The Democratic Progressive Party (DPP) control of public spaces, the sense of entitlement, the impunity which instead of being rebuked is rewarded, is slowly shrinking the political space.
Since the DPP woke up to the realisation that their once blue-eyed ‘boy’ Saulos Chilima is no longer one of them, the party has tried everything in its powers to squeeze and deny Chilima and civil society organisations (CSOs) their right to walk these streets that belong to every Malawian.
The desperation with which the DPP is responding to dissenting views, especially from the CSOs, shows that this is a party that has run out of ideas, political strategy and is ready to sit on the opposition benches.
The recent childish behaviour displayed by DPP in trying to block the CSOs from holding demonstrations, the parallel gatherings they organise wherever Chilima goes, is enough proof that this party takes Malawians for granted.
The spirit of entitlement, as though they own these streets, has to stop. It is becoming embarrassing and shows how petty and clueless DPP is. There are better ways of countering or responding to challengers.
It is quite sad that DPP, a party that claims to be democratic, is in the forefront of denying others their democratic rights. DPP should know better that such tendencies have potential of promoting political violence—the case of the Njamba UTM launch and DPP Kamuzu Upper Stadium music bonanza in which the wise and dynamic leadership of the party’s Southern Region governor, Charles Mchacha thought it was wise to intoxicate people so that they should not attend the UTM rally.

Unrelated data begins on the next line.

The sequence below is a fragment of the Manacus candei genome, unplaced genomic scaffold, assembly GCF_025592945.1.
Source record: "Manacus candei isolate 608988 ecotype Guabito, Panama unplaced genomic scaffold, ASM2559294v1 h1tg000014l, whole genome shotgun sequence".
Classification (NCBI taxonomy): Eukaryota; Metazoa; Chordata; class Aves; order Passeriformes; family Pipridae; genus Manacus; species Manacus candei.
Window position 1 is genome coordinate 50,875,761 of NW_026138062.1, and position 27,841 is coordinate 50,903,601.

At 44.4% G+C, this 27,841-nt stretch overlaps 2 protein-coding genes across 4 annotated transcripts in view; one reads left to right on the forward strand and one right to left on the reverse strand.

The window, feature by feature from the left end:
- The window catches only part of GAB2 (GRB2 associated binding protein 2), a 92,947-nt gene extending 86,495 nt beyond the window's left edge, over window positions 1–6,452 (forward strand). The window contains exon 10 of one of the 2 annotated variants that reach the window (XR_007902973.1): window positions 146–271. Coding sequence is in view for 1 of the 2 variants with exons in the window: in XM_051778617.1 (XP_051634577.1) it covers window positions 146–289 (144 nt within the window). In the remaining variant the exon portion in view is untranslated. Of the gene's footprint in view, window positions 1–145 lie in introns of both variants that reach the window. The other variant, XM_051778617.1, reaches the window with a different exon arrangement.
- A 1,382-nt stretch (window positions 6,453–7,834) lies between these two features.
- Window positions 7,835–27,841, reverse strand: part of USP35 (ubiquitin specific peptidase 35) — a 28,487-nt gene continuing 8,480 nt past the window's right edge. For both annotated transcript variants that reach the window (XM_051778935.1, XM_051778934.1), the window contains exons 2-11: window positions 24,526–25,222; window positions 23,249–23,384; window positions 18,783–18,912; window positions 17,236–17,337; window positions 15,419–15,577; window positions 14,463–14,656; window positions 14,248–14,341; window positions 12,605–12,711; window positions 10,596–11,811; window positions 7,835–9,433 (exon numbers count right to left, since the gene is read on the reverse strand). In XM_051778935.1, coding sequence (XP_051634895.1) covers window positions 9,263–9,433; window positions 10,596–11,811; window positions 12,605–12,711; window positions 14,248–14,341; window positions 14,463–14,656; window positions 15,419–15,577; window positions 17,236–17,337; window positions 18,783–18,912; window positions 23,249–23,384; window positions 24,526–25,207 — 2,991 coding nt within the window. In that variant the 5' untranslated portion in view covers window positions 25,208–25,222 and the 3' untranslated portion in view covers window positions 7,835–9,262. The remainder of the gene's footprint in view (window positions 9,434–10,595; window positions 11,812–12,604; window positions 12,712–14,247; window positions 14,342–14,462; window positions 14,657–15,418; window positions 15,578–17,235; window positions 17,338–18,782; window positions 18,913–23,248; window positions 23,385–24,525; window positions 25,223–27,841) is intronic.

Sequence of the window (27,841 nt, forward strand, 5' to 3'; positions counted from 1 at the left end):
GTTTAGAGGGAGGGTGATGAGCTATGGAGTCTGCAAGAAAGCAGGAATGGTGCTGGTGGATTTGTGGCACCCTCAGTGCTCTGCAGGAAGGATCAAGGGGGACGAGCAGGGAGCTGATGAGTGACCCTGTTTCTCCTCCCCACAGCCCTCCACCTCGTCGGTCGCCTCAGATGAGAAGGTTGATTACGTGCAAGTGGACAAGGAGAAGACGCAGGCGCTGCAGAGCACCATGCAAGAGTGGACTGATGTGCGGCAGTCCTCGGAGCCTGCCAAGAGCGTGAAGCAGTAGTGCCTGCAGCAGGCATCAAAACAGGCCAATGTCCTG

The same, very wise and dynamic Mchacha, thought it was wise for the party to hold a so-called ‘Blue Day March’ on the same day CSOs were expected to hold theirs, in the same city and at almost at the same time and same routes.
If there is no one in DPP who is embarrassed by Mchacha’s political pranks, this is enough reason to kick this party out. This unbecoming behaviour needs to stop.
These streets belong to all Malawians, not a few. These streets belong to all political parties, not just DPP and its cadets. These streets are a political space that should be used by whoever wishes to do so as long as they follow the procedures. Nobody should feel entitled to use them at the expense of others.